Wednesday, February 12, 2014

Jurassic Ridge wines: Better for you than brain surgery

Lance Blumhardt
Behind the tasting-room counter at his one-man winery Jurassic Ridge, Lance Blumhardt recoiled from my botched introduction. I had heard he was a neurosurgeon. I was wrong.

"I'm a neurologist," he said. "Why does everyone think a doctor is surgeon? Why do you want to go cutting bits off of yourself every time something's wrong?"

Jurassic Ridge makes some of the most iconoclastic wines in New Zealand. Blumhardt needs two separate signs on the counter to detail all the normal winery practices he doesn't do, but that skips over his main point of distinction: long aging before release. His current-release Sauvignon Blanc is from 2010; his Syrah is from 2007.

"People in New Zealand drink their wines far too young," Blumhardt says. "The big industrial wineries promote the idea that you've got to drink it the minute it's made. Unfortunately, so much of Marlborough is owned by Constellation and Pernod-Ricard, and it's true, the industrial wines are done almost the moment they're bottled."

But after reading his sign -- no this, no that, what he calls "natural vegan wines" -- it's a surprise when he says that while he likes to use wild yeast as a starter, "then I inocluate with one of the newly available yeasts that have such great flavors." It makes him harder to categorize.

The view from Jurassic Ridge
Blumhardt is one of the most educated men you'll ever find working a tasting room. He was a geologist, which is why he ended up planting his vineyard on Waiheke Island in New Zealand. Then he became a neurologist at Oxford University.

At a conference on the Amalfi Coast he fell in love with a fellow neurologist from Italy. She's still practicing, in Auckland now, perhaps in part because Blumhardt retired to become a winemaker.

"I wanted to do this because I saw it as something I could do that would make my wife happy because she's Italian, and she'd be happy living in New Zealand," he said. "The first thing I planted was olive trees. We have an olive press. Then I planted vines. Lots of families in Italy have a few backyard grapevines. She thought I'd have two rows, not 700."

All this and cultured yeast too!
The property he bought was a farm, no grapevines planted at the time, on the side of Waiheke Island closest to Auckland. It's a warm site, with hills that expose the grapes to the sun, which is why he buys his Sauvignon Blanc grapes from the cooler Marlborough region.

Waiheke Island only has about 35 years of grapegrowing history, and it's clear from visiting different wineries that nobody's quite sure yet what it will be best at. When Blumhardt bought property there, Bordeaux varieties were in vogue, but he put in a weather station and spent 10 years studying his site before deciding what to plant.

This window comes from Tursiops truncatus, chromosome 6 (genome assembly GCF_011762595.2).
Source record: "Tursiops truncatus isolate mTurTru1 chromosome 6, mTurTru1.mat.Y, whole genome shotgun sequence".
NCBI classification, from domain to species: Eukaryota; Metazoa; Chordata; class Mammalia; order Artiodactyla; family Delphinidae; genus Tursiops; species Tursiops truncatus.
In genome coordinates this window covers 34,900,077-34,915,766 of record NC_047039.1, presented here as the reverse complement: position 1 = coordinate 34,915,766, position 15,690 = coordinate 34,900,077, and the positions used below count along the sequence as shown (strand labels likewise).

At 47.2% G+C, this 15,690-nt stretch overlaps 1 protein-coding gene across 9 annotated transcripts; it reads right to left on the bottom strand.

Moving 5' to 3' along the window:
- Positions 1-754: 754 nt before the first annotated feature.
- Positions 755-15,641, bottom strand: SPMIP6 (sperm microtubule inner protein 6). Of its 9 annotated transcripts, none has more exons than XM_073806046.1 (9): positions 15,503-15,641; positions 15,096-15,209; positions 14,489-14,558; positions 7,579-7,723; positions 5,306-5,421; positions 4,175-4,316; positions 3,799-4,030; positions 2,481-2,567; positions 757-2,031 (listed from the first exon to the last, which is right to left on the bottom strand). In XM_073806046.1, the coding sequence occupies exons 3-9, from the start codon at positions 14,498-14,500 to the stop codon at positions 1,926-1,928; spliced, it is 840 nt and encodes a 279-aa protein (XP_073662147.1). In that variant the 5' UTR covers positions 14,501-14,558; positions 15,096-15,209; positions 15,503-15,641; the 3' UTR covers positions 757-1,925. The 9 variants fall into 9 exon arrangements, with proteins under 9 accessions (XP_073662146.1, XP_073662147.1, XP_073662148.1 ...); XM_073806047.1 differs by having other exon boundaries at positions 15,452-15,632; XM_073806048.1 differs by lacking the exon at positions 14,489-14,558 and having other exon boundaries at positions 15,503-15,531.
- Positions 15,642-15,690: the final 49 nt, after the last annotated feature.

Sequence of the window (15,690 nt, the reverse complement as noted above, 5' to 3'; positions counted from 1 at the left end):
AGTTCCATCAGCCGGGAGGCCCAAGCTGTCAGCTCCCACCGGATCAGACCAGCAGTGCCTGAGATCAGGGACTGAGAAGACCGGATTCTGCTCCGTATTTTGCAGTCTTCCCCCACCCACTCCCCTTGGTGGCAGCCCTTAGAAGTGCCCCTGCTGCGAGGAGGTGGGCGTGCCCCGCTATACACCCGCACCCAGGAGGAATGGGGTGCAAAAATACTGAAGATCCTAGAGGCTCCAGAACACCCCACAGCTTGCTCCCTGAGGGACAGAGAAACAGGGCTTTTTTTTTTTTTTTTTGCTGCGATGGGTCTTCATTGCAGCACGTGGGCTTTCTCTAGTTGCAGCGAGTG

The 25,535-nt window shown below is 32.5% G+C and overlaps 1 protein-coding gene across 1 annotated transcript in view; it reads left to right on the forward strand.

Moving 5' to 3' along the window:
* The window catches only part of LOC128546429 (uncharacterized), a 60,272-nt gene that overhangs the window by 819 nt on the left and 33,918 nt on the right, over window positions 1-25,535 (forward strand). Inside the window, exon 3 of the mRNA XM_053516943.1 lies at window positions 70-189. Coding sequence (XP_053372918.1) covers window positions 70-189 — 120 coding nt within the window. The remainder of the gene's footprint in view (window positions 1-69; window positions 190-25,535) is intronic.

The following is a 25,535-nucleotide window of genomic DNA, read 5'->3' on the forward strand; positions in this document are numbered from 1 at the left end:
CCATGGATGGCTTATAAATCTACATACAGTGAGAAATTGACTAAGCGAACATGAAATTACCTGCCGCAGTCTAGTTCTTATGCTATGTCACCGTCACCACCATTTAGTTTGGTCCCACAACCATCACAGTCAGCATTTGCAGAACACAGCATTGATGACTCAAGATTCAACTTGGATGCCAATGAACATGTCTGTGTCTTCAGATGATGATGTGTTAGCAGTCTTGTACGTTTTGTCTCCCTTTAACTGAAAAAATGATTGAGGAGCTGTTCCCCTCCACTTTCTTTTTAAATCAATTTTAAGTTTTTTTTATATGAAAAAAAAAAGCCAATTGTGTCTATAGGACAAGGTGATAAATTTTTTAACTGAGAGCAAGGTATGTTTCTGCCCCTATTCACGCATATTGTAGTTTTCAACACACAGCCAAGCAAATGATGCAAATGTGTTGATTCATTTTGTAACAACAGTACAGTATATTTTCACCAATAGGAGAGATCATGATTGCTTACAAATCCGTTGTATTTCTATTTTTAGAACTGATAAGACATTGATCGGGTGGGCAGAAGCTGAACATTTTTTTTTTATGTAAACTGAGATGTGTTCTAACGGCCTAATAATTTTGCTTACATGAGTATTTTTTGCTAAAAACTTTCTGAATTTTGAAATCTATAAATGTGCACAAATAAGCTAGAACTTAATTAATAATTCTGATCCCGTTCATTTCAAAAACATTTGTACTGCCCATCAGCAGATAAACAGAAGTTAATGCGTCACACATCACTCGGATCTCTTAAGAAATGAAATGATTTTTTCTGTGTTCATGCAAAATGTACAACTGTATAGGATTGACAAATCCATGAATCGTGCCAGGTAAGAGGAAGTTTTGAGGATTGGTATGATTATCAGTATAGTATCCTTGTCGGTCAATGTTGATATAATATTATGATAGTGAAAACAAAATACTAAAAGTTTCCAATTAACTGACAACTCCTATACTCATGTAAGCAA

He made his own decisions about varieties, but he now has the advice of globetrotting viticultural consultant Daniel Schuster, who walked in one day and announced that Jurassic Ridge makes the best wines on Waiheke Island and he wanted to pitch in. "I thought I knew my vineyard after 10 years, but Danny has just made subtle tweaks that make a big difference," Blumhardt says.

Blumhardt was the first to introduce Montepulciano to the island, and now it's a popular planting for the other two dozen wineries. Jurassic Ridge Montepulciano 2009 ($48 US) is unlike his other wines, with its rich, fruit-forward character, but it's not hard to see why it's a crowd-pleaser.

While the Montepulciano tastes like a wine from warm sunny climes, my favorite of his wines, the Jurassic Ridge Waiheke Island Syrah 2007 ($32 US), tastes much more cool climate. It's northern Rhone-like with its peppery and floral notes, and delightful mouthfeel, lighter in body but with tannins that politely but assuredly announce their presence. I wasn't as enamored of his Cabernet Franc, which has nice freshness but not so much varietal character.

The Jurassic Terrace Marlborough Sauvignon Blanc 2010 ($17 US) is the most unusual, with a round mouthfeel and a finish that's all tertiary flavors: honeycomb, licorice. He ages it in stainless steel but stirs the lees every week; it's not like any other New Zealand Sauvignon Blanc on the market, and while he compares it to Sancerre, it's not really like that either.

Blumhardt makes just 3500 cases a year now, but he says he ships worldwide, mostly to people who have visited his winery. It's an expensive proposition to the US, at $275 per case in shipping alone, but you can click here to order. Or you can visit Waiheke Island as a day trip from Auckland; that's how I found my way there. If the bright summer sun gives you a headache, you're in the right place.

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